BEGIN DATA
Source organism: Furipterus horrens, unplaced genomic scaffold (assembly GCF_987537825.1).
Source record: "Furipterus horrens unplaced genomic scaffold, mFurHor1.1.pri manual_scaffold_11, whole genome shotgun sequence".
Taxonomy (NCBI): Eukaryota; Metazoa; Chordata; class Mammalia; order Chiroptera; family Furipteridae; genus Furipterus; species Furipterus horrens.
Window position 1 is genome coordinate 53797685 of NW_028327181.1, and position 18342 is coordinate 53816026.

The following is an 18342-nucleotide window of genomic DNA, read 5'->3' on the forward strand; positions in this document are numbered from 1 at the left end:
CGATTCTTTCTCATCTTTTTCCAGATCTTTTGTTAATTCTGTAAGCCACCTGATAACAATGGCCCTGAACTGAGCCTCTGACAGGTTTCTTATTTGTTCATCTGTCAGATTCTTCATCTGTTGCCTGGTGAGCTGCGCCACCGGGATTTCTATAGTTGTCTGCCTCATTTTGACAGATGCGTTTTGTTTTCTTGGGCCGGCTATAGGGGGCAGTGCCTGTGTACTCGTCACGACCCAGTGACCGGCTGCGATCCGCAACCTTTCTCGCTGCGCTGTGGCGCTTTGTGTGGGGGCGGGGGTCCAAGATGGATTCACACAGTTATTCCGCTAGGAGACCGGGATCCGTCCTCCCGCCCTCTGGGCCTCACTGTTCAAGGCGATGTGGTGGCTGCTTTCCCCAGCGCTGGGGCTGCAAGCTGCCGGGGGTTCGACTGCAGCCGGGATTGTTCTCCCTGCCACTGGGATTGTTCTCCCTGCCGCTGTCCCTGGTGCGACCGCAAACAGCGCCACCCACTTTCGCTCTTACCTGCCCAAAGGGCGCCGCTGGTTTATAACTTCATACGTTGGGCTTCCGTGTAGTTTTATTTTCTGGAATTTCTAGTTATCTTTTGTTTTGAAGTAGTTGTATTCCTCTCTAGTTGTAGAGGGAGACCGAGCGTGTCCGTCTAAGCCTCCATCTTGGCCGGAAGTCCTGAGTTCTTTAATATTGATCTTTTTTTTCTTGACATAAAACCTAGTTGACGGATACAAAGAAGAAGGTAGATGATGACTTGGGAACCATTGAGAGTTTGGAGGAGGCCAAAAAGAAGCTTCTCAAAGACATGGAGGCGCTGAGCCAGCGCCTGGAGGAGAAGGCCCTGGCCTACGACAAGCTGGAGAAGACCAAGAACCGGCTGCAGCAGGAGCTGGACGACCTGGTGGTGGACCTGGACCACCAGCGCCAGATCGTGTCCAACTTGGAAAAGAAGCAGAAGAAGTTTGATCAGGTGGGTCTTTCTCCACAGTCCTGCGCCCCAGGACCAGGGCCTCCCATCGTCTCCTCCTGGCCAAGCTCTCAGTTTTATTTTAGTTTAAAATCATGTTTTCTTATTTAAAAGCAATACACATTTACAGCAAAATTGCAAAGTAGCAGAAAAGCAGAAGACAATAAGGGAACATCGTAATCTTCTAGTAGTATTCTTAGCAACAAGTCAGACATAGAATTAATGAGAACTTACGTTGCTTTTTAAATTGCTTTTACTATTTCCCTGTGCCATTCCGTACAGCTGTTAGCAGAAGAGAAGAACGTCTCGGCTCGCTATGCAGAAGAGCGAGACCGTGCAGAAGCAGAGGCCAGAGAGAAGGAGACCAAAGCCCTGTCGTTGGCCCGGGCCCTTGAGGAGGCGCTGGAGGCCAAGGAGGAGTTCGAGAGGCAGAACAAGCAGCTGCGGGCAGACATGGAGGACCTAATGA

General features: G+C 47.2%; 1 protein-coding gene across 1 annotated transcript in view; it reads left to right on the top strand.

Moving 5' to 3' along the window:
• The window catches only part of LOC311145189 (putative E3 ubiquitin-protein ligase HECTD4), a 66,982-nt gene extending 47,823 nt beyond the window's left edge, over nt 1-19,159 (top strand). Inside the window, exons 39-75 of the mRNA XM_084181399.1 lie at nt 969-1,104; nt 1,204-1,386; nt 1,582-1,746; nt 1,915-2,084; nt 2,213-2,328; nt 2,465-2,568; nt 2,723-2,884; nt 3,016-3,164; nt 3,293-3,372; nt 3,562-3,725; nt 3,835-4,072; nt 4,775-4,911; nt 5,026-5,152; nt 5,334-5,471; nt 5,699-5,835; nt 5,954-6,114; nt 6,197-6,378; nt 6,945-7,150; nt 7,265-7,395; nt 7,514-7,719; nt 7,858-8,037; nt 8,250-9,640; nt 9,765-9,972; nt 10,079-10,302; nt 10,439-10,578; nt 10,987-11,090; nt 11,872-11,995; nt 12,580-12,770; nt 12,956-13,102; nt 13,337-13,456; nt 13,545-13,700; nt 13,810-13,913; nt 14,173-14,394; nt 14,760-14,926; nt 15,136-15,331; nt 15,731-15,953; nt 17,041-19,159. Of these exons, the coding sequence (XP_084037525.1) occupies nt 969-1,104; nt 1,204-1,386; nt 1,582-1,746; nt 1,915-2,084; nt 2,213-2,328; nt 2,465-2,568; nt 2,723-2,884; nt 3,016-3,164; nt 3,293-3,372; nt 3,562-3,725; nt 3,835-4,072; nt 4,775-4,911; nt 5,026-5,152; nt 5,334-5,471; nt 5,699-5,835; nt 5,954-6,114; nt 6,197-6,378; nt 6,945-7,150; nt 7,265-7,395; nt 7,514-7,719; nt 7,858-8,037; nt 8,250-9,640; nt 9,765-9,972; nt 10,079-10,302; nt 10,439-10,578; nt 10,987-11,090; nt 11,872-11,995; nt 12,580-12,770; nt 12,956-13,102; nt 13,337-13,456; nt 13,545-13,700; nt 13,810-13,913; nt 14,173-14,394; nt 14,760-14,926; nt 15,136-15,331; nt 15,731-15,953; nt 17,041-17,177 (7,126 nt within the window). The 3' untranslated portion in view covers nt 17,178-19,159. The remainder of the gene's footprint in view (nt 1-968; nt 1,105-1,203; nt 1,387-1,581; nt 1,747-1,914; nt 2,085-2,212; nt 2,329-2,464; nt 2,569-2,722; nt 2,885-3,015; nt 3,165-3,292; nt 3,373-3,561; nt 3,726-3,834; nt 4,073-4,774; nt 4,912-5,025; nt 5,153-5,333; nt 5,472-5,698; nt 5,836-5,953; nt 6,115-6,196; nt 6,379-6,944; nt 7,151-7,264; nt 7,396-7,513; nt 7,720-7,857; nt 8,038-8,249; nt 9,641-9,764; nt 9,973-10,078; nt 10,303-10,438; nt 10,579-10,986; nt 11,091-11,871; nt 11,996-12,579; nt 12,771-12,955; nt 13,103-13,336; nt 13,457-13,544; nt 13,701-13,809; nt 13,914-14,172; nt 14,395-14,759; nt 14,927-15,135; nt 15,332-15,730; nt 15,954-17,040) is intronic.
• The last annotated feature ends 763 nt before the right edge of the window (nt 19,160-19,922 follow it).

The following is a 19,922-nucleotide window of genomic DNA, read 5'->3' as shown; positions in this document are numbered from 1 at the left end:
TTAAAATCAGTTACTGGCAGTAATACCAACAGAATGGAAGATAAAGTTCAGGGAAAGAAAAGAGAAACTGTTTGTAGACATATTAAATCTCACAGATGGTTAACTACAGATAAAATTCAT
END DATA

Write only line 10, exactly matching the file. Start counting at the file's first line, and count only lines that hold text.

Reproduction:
• The last annotated feature ends 763 nt before the right edge of the window (nt 19,160-19,922 follow it).